Josh Lucas and his ex-wife Jessica Ciencin Henriquez wanted to limit the disruption in their 5½-year-old son Noah Rev‘s life after their divorce — so much so that they decided to adopt a co-parenting arrangement called “bird’s nesting.”
The couple, who split in October 2014, have maintained a tight relationship throughout the years by putting their son’s needs first.
“We are both totally committed to raising our son and being in love with our son,” Lucas, who is currently starring opposite Uma Thurman in the acclaimed new Broadway play The Parisian Woman, tells PEOPLE.
“I do believe our relationship will be constantly changing,” adds the actor, 46. “It’s a very remarkably complex period of my life and Jess’ life that we’re doing the best we possibly can to keep his life stable.”
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To help with that, Noah remains in a solitary home in New York City while his parents rotate their stays in and out of their family residence — the same way birds alight and depart the nest.
“It’s a concept that’s fairly new, particularly in the psychology of raising a child in divorce,” says Lucas. “And the idea is, it’s really not the child’s fault that you got divorced.”
“It’s your fault and therefore it should not be the child’s problem to go back and forth between two different homes,” continues the Sweet Home Alabama star. “It should actually be the parents’ problem.”
So far, Lucas says he and Henriquez have managed the arrangement well, no matter how “tough” it can sometimes be.
“It’s really interesting,” Lucas says. “Rarely, do both parents, particularly if they’re divorced, get to have as much interaction with their children. We’re really, truly doing the split custody thing, and have been so lucky to soak up all that time with Noah.”
As for Noah? “He loves it,” Lucas says. “He doesn’t love us being separated but he loves that he has his bed and his toys and his dog. It’s his life.”
Noah’s happiness is extremely important to Lucas. The actor says that fatherhood has been his primary focus and passion since Noah’s birth, even moreso then his career.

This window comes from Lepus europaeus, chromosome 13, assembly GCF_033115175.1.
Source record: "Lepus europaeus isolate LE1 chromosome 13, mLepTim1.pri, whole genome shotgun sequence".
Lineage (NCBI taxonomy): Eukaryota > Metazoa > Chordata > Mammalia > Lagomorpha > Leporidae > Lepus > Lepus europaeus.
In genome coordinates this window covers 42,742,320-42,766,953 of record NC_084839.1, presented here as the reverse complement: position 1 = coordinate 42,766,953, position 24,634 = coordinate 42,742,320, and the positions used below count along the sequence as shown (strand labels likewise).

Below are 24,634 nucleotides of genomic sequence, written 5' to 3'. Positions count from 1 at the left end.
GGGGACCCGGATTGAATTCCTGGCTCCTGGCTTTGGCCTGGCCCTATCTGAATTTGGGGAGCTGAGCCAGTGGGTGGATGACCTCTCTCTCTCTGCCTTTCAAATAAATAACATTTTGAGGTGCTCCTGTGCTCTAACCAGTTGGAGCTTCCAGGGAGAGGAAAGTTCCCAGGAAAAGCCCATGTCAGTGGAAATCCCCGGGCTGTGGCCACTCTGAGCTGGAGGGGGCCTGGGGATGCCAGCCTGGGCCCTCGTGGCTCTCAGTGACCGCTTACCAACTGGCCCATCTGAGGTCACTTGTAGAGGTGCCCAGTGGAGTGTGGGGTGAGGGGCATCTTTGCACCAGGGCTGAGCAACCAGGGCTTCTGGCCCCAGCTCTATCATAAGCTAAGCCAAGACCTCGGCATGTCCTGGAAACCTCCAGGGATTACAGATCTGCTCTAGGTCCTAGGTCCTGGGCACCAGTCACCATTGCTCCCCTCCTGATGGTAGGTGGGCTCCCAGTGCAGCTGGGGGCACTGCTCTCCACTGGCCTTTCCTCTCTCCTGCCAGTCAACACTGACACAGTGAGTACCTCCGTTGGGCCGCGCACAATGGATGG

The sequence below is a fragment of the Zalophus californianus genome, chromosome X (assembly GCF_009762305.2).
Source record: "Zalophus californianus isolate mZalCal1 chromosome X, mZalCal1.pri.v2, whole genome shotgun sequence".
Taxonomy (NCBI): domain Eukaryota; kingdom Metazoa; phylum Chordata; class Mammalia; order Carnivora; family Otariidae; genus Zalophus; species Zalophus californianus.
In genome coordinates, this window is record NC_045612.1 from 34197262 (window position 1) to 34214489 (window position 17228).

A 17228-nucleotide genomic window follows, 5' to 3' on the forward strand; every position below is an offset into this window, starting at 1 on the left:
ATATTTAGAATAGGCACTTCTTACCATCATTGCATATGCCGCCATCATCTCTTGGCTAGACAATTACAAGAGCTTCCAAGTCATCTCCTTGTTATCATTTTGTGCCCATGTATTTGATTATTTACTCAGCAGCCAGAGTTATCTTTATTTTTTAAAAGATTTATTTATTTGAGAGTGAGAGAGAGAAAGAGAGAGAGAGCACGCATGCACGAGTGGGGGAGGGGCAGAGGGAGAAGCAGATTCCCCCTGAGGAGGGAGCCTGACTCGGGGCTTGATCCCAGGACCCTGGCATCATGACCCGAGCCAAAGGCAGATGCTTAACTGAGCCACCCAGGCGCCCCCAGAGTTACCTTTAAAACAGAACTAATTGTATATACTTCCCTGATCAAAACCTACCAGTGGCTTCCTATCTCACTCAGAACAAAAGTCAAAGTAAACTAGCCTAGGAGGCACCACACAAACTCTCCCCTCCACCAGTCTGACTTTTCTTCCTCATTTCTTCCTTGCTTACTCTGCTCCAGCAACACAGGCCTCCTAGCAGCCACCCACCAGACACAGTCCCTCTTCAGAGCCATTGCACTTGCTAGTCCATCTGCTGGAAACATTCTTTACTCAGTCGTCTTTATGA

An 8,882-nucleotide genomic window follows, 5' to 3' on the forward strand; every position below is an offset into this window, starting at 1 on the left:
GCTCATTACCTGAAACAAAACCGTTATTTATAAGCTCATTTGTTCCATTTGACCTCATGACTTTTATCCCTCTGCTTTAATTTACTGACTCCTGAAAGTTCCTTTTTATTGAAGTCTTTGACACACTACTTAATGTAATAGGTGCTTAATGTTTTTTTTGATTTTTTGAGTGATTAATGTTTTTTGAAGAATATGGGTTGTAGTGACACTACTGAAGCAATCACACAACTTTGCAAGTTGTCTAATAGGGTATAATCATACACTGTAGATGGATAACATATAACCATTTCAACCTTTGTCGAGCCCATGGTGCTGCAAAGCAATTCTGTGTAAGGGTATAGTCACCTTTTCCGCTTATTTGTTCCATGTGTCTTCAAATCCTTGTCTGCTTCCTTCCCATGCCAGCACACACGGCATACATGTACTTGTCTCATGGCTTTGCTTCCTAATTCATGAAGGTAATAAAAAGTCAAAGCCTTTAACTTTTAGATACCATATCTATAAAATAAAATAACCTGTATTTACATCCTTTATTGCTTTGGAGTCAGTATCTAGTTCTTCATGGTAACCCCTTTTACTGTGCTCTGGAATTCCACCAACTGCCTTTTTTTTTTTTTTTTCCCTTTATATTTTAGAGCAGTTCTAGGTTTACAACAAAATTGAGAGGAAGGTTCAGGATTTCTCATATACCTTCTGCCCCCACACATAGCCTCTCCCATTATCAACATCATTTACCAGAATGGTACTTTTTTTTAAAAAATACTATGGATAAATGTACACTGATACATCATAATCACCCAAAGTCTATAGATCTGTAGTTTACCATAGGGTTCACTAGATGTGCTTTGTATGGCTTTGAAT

That shifted a bit when he read the script to The Parisian Woman. The play, written by House of Cards scribe Beau Willimon, presented Lucas with a twisted tale of a couple in an unconventional marriage who use their connections to leverage political gain in Trump’s administration. It was the perfect storm of story, costar, creative team, and character that “pushed [Lucas’] buttons in a real way.”
“I’ve never been more interested in anything since I had my son than raising my son,” Lucas says. “This play was the first time I’d found something that really reignited my interest in my work.”
“The material coming from Beau was timely,” he adds. “The characters had bite and, at the core, the play went beyond politics to focus on deep, passionate love. Most of all, Uma was and is this actress who I knew was really going make this extraordinary and push me hard as an artist.”
Of course, Noah still remains a top priority. If anything, the show has allowed Lucas to show his son that it’s valuable to have a job that you “love, fight for and believe in.”
“Every parent knows that one of the biggest battles of raising a child is balancing work and life. I’m trying to have my son see that work is not a chore — to understand commitment,” Lucas says. “It’s not a job you’re being forced to be separated from your family [for], but a job you’re choosing to be equally committed to as raising your family. It’s a very complex development.”
“He’s here — Uma has a 5-year-old daughter and they are here in the dressing rooms often,” Lucas continues. “They watched pieces of the show and hear the show. We’re incredibly blessed to do jobs that we’re deeply interested in. I want him to see that.”
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But don’t think that Noah is always excited about learning that lesson. “This play has really consumed me to the point where my son is actually angry at it,” Lucas jokes. “He told me I need to quit the play! He’ll get there.”
The Parisian Woman is now playing at New York City’s Hudson Theatre.